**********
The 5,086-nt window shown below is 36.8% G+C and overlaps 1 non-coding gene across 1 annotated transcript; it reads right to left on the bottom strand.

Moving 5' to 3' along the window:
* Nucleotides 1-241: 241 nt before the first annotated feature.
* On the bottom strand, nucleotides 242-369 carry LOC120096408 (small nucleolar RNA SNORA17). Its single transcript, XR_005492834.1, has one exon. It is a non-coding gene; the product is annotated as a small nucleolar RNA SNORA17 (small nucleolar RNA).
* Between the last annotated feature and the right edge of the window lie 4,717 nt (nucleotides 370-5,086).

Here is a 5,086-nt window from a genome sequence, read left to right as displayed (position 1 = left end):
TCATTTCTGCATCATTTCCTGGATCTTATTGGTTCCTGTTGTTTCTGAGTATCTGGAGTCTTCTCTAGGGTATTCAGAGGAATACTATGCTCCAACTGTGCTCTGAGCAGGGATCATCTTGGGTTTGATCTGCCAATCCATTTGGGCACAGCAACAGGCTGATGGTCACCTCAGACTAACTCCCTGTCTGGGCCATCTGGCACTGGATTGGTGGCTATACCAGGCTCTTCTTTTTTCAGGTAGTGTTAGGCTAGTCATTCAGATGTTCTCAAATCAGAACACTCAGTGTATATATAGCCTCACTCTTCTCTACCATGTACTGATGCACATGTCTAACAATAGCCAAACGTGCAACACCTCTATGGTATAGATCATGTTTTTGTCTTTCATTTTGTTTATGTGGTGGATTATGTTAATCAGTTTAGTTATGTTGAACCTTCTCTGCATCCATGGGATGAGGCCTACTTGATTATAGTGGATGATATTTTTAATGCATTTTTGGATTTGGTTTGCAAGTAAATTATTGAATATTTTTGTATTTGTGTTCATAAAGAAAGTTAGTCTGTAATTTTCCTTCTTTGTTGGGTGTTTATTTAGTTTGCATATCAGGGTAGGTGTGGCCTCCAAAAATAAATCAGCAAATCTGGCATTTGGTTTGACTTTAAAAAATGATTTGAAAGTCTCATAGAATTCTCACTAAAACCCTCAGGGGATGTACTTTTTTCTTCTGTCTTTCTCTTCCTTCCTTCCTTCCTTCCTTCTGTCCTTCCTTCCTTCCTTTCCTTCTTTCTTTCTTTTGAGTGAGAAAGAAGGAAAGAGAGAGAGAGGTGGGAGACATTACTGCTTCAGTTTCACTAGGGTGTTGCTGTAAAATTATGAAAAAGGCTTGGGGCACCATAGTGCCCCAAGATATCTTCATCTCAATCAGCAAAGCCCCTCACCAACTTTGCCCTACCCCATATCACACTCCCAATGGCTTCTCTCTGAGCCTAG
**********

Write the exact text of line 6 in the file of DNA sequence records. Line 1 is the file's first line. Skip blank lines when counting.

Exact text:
Here is a 5,086-nt window from a genome sequence, read left to right as displayed (position 1 = left end):